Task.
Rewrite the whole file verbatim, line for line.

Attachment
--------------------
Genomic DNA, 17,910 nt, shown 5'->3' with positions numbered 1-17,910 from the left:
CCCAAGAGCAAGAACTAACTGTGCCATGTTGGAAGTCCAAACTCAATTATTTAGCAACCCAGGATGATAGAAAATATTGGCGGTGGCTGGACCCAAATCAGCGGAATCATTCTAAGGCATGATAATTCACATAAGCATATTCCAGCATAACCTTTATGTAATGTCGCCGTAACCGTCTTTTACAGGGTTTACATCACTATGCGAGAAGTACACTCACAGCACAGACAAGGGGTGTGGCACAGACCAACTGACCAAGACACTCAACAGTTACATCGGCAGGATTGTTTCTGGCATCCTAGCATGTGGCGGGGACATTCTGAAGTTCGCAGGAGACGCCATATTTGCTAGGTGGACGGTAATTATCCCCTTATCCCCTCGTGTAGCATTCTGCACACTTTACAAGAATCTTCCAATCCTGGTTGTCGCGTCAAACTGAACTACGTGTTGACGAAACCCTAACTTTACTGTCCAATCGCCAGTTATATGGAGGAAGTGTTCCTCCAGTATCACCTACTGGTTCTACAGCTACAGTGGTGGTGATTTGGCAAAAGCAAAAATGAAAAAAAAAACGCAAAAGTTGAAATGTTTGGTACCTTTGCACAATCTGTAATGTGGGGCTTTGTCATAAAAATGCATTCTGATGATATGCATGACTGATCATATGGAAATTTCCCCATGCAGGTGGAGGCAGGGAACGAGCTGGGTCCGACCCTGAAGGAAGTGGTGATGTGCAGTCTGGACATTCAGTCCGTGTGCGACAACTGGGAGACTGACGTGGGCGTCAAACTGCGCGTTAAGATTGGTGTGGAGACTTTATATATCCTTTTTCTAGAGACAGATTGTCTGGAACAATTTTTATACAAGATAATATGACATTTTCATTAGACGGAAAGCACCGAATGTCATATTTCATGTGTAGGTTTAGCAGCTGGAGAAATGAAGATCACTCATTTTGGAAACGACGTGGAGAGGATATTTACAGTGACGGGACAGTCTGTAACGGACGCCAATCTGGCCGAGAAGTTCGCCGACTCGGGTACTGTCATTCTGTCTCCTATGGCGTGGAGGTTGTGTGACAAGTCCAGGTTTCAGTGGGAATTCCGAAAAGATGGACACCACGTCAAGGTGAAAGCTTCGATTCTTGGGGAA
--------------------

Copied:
Genomic DNA, 17,910 nt, shown 5'->3' with positions numbered 1-17,910 from the left:
CCCAAGAGCAAGAACTAACTGTGCCATGTTGGAAGTCCAAACTCAATTATTTAGCAACCCAGGATGATAGAAAATATTGGCGGTGGCTGGACCCAAATCAGCGGAATCATTCTAAGGCATGATAATTCACATAAGCATATTCCAGCATAACCTTTATGTAATGTCGCCGTAACCGTCTTTTACAGGGTTTACATCACTATGCGAGAAGTACACTCACAGCACAGACAAGGGGTGTGGCACAGACCAACTGACCAAGACACTCAACAGTTACATCGGCAGGATTGTTTCTGGCATCCTAGCATGTGGCGGGGACATTCTGAAGTTCGCAGGAGACGCCATATTTGCTAGGTGGACGGTAATTATCCCCTTATCCCCTCGTGTAGCATTCTGCACACTTTACAAGAATCTTCCAATCCTGGTTGTCGCGTCAAACTGAACTACGTGTTGACGAAACCCTAACTTTACTGTCCAATCGCCAGTTATATGGAGGAAGTGTTCCTCCAGTATCACCTACTGGTTCTACAGCTACAGTGGTGGTGATTTGGCAAAAGCAAAAATGAAAAAAAAAACGCAAAAGTTGAAATGTTTGGTACCTTTGCACAATCTGTAATGTGGGGCTTTGTCATAAAAATGCATTCTGATGATATGCATGACTGATCATATGGAAATTTCCCCATGCAGGTGGAGGCAGGGAACGAGCTGGGTCCGACCCTGAAGGAAGTGGTGATGTGCAGTCTGGACATTCAGTCCGTGTGCGACAACTGGGAGACTGACGTGGGCGTCAAACTGCGCGTTAAGATTGGTGTGGAGACTTTATATATCCTTTTTCTAGAGACAGATTGTCTGGAACAATTTTTATACAAGATAATATGACATTTTCATTAGACGGAAAGCACCGAATGTCATATTTCATGTGTAGGTTTAGCAGCTGGAGAAATGAAGATCACTCATTTTGGAAACGACGTGGAGAGGATATTTACAGTGACGGGACAGTCTGTAACGGACGCCAATCTGGCCGAGAAGTTCGCCGACTCGGGTACTGTCATTCTGTCTCCTATGGCGTGGAGGTTGTGTGACAAGTCCAGGTTTCAGTGGGAATTCCGAAAAGATGGACACCACGTCAAGGTGAAAGCTTCGATTCTTGGGGAA